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Tyer Proposes Property Tax Rate Cut
By Andy McKeever, iBerkshires Staff
02:44PM / Wednesday, November 07, 2018
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PITTSFIELD, Mass. — Do you remember where you were in 1993?
 
That's the question Mayor Linda Tyer asked in her office Wednesday morning. Because 1993 was the last time the tax bill for the average single-family home in Pittsfield decreased. 
 
Next week that could change. Tyer is putting forth a proposal to cut the tax rate for both residential and commercial properties and in turn, she said the average tax bills will go down even though values have risen. 
 
"The residential tax rate is going down from $20.01 to $19.42. That's a decrease of 59 cents per thousand. The commercial tax rate is going down from $39.98 to $39.94, that is 4 cents per thousand," Tyer said.
 
The mayor said the average single-family home, valued at $186,600, would see a $9.48 decrease in the tax bill after the increased property value is factored in. Last year the average single-family home was valued $181,572. That's a $5,000 increase over fiscal 2017.
 
The median commercial property would see a decrease of $367.38 after factoring in a decrease in assessed value. Last year the median commercial property was valued at $198,000 and that has dropped to $189,000.
 
The budget for fiscal 2019 was approved in the spring and in next week the City Council will be asked to vote on the tax classification. 
 
"From our perspective, this is a pretty remarkable turnaround considering where we were when we came into City Hall in January 2016 and we were confronted by a fiscal crisis," Tyer said. "When we came in we inherited about a decade of declining property values, rising fixed costs that put significant pressure on our budgets and there was no plan to address these trends."
 
The council's vote will be on keeping a split tax rate and the shift factor, a determination on who pays more of the levy burden — residential property owners or commercial property owners. Tyer said the proposal does shift more toward commercial than last year but she said increased residential values and fairly flat commercial values offset the shift.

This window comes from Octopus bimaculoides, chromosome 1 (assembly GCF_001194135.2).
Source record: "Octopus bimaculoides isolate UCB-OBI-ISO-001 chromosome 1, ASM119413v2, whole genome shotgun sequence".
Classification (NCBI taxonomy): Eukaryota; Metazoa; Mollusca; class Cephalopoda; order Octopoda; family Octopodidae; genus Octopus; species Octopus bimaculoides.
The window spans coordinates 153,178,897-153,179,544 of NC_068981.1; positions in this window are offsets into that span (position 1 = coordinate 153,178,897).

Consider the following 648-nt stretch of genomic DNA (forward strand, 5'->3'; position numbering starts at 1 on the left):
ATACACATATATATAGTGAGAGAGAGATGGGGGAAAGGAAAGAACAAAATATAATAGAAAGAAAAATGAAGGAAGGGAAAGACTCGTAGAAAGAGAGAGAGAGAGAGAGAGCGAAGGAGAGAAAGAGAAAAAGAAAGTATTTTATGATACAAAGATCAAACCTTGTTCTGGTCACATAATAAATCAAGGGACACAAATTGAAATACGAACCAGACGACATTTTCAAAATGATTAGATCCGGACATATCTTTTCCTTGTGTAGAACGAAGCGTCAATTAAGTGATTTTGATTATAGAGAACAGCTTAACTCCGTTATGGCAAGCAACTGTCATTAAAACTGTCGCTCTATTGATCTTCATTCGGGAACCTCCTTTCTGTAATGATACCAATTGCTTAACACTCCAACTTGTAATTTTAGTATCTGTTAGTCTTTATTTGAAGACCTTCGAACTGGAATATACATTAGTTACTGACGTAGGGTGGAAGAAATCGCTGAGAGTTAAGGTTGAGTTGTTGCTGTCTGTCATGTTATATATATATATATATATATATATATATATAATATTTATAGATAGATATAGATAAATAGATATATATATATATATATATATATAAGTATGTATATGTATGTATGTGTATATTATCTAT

Pittsfield has more than 19,000 taxable properties; of this number, 11,332 are single-family homes in the city.
 
This year a 4.9 percent increase in state aid, adding $2.5 million more to the city's coffers, and a little over $100,000 in local receipts is reducing the reliance on property taxes. The mayor is also proposing using $1 million in free cash. Those combined outpaced the increase of $2.8 million in the city's budget, resulting in less needing to be pulled from taxpayers.
 
"We're seeing growth trends in motor vehicle excise, we're seeing growth trends in hotel tax, meals tax, we will eventually see the marijuana tax in the next fiscal year," Finance Director Matthew Kerwood said of increase local receipts. "We're still being conservative from a budgetary standpoint with local receipts but we are able to creep those up from year to year based on what we are seeing on actuals."
 
The mayor said the ability to reduce taxes is a culmination of multiple factors over her three years in office. The city was — and still is but to a lesser degree — facing a significant fiscal crisis. The city's levy ceiling had crossed below the levy limit, restricting how much could be raised from taxes.
 
In Tyer's second year of office, the city cut a number of position in the schools in order to keep under that ceiling. 
 
"We had to make some really difficult decisions to contain costs. That was a difficult time for all of us. It was not easy to tell people we have to relief you, we have to have a reduction in force. It did provide us with the ability to contain costs within our budget framework. In that year, we didn't have all of these other things we have been striving for coming to fruition that we do this year," Tyer said.